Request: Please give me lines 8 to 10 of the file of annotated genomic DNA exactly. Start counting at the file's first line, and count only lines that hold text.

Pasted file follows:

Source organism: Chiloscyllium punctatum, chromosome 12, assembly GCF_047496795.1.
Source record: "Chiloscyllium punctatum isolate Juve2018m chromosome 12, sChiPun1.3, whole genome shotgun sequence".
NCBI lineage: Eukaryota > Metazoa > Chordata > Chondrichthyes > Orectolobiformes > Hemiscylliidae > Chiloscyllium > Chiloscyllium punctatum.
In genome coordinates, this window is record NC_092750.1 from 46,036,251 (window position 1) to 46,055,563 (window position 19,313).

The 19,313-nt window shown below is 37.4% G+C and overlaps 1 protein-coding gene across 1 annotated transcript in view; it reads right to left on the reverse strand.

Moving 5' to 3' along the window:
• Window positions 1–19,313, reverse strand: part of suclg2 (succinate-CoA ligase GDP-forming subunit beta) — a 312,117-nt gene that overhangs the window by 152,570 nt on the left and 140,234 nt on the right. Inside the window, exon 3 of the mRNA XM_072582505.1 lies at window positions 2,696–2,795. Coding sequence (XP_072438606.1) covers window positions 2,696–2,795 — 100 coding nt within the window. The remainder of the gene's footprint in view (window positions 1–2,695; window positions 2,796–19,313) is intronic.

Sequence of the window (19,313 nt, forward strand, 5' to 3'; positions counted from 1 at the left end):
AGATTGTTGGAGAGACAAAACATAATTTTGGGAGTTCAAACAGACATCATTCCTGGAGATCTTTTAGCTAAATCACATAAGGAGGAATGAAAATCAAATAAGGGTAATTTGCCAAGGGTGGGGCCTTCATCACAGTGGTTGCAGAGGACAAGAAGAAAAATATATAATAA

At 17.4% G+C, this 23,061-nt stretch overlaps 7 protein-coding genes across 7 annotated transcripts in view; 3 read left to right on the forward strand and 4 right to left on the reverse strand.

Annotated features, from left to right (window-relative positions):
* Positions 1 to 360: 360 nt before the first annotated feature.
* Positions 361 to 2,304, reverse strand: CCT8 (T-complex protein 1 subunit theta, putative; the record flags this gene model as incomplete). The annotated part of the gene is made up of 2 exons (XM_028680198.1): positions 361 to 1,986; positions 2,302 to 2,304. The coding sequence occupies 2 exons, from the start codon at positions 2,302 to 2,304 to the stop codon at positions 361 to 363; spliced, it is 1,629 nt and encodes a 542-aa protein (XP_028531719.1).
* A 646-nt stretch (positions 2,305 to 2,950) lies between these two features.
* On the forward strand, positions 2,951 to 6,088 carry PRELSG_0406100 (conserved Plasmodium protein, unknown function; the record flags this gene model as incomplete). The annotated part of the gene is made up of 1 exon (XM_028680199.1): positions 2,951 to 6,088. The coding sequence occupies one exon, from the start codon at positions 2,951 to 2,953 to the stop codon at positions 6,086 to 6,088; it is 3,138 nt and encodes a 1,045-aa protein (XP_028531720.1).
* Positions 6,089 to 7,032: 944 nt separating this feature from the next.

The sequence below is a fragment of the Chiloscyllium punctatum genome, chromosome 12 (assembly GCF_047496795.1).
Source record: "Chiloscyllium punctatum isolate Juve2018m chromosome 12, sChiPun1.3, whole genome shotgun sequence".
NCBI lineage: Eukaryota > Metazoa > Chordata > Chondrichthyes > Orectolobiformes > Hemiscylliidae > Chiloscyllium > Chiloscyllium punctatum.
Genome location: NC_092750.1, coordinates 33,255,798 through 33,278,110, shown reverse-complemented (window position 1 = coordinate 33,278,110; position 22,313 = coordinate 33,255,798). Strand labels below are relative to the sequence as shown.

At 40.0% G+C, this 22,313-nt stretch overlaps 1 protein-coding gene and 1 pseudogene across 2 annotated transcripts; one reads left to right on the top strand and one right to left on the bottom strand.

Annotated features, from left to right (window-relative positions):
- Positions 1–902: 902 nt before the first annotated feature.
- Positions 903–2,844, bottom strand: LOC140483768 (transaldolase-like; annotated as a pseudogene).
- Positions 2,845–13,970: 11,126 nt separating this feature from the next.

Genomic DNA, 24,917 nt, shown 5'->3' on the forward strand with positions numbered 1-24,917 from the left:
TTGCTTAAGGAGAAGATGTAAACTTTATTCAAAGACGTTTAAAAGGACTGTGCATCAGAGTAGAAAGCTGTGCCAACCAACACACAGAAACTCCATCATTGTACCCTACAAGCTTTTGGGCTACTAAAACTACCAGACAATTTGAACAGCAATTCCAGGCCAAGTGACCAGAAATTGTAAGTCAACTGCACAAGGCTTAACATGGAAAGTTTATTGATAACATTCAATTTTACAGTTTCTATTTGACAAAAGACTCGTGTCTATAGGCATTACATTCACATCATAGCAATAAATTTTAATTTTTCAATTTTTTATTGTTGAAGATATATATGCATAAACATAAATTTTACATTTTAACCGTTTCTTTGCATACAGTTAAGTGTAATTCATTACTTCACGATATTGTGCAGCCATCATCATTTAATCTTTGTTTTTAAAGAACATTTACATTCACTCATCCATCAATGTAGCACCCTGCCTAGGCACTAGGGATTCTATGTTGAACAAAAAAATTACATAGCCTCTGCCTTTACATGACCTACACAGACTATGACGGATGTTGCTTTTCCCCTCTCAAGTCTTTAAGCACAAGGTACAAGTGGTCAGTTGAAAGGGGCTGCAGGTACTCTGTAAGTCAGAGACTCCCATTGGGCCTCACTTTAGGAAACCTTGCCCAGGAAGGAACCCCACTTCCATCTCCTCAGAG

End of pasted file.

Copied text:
Sequence of the window (19,313 nt, forward strand, 5' to 3'; positions counted from 1 at the left end):
AGATTGTTGGAGAGACAAAACATAATTTTGGGAGTTCAAACAGACATCATTCCTGGAGATCTTTTAGCTAAATCACATAAGGAGGAATGAAAATCAAATAAGGGTAATTTGCCAAGGGTGGGGCCTTCATCACAGTGGTTGCAGAGGACAAGAAGAAAAATATATAATAA

At 17.4% G+C, this 23,061-nt stretch overlaps 7 protein-coding genes across 7 annotated transcripts in view; 3 read left to right on the forward strand and 4 right to left on the reverse strand.